Tim Burton is an American film director, film producer, writer and artist. He is famous for dark, movies such as Beetlejuice, Edward Scissorhands, The Nightmare Before Christmas, Ed Wood, Sleepy Hollow, Corpse Bride and Sweeney Todd: The Demon Barber of Fleet Street, and for blockbusters such as Pee-wee's Big Adventure, Batman, Batman Returns, Planet of the Apes, Charlie and the Chocolate Factory and Alice in Wonderland. This is his most recent film.
He Is very active in the field of stop motion animation. He has used different techniques in his films such as puppets for the main characters in ‘The Nightmare before Christmas’ to create realism and were structured hundreds of face models with different expressions. All of his films consist of stop motion animation. I like his style which Is dark gothic animation of puppets. I like the way he takes an object and creates a deathly scene. He creates spidery, gaunt, dark images which appear deathly and are created using dark colours.
Nick Park is an English filmmaker of stop motion animation and is best known as the creator of Wallace and Gromit and Shaun the Sheep. Nick Park works with the Aardman team and he has directed the following films for Aardman; The Wrong Trousers, Creature Comforts, A Close Shave, Chicken Run, Wallace & Gromit: The Curse Of The Were-Rabbit. All the characters are made from moulded plasticine modelling clay on metal armatures, and filmed with stop motion clay animation.
Nick Park and the Aardman team also produce commercials and music videos such as the video for Peter Gabriel’s ‘Sledgehammer’ which uses many different animation techniques including pixilation. This involves Gabriel holding poses while each frame was shot and moving between exposures, effectively becoming a human puppet. He is known for the use of clay mation as his films include puppets that are made out of clay. His films arent dark and gothic compared to films animated by Tim Burton. Nick Park's work is more bright, friendly and gives a happy atmosphere and is more aimed at children.
Willis Harold O'Brien
Willis Harold O'Brien was an Irish American pioneering motion picture special effects artist who perfected and specialized in stop-motion animation. He animated his early creations by covering wooden armatures with clay. He further perfected this technique by using ball and socket armatures covered with foam, foam latex, animal hair and fur in the following films; Birth of a Flivver, Morpheus Mike, The Dinosaur and the Missing Link: A Prehistoric Tragedy, R.F.D. 10,000 B.C.: A Mannikin Comedy, The Ghost of Slumber Mountain, The Lost World, King Kong, The Son of Kong. Nippy’s Nightmare was the first film to combine live actors with stop motion characters.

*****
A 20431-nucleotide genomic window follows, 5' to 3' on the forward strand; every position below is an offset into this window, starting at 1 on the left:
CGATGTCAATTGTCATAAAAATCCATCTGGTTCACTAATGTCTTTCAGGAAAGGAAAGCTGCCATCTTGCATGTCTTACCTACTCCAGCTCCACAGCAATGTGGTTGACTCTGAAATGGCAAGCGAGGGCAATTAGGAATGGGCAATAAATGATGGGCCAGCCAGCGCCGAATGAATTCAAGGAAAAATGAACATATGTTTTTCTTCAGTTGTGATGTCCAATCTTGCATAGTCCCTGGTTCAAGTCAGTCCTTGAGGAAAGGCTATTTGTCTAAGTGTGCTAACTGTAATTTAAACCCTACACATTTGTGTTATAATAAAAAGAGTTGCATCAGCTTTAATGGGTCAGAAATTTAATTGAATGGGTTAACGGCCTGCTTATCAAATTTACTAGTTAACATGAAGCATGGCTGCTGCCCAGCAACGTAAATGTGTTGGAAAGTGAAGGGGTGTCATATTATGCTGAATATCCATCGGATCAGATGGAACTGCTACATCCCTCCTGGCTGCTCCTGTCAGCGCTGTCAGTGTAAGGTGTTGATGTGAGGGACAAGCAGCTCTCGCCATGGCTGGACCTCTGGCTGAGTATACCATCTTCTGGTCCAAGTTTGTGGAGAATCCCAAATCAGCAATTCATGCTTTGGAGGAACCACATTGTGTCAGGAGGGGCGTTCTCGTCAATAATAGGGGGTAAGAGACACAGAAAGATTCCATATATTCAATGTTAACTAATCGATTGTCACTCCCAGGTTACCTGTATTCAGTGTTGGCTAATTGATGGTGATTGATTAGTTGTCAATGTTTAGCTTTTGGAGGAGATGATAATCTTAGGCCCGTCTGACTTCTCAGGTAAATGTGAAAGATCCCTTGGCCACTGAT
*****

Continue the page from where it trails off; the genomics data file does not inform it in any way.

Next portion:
Joseph Roland Barbera was an influential American animator, director, producer, storyboard artist, and cartoon artist. He was in a partnership with William Hanna and they formed Hanna-Barbara. They are responsible for numerous cartoons and animations. They produced The Ruff & Reddy Show about the friendship between a dog and a cat. Hanna-Barbera soon established themselves with two successful television series: The Huckleberry Hound Show and The Yogi Bear Show. They then produced The Flintstones. A parody of The Honeymooners, the new show followed a typical Stone Age family with home appliances, talking animals, and celebrity guests.
By the late 1960s, Hanna-Barbera Productions was the most successful television animation studio in the business. The Hanna-Barbera studio produced over 3000 animated half-hour television shows. Among the more than 100 cartoon series they produced were The Quick Draw McGraw Show, Top Cat, Jonny Quest, The Magilla Gorilla Show, The Atom Ant/Secret Squirrel Show, Scooby-Doo, Super Friends, and The Smurfs. The company also produced animated specials based on Alice in Wonderland, Jack and the Beanstalk, and Cyrano de Bergerac, as well as the feature-length films Charlotte's Web and Heidi's Song
The animation technique known as limited animation was developed by Hanna Barbera. This allowed television animation to be more cost-effective, but often sacrificed artistic quality. Hanna–Barbera had first experimented with these techniques in the early days of Tom and Jerry. To reduce the cost of each episode, shows often focused more on character dialogue than detailed animation. The number of drawings for a seven-minute cartoon decreased from 14,000 to nearly 2,000, and the company implemented innovative techniques such as rapid background changes to improve viewing. The theme of the work produced was often comical cartoons aimed at children. In Tom & Jerry, hardly any dialogue was used but the story was still clear to the viewers.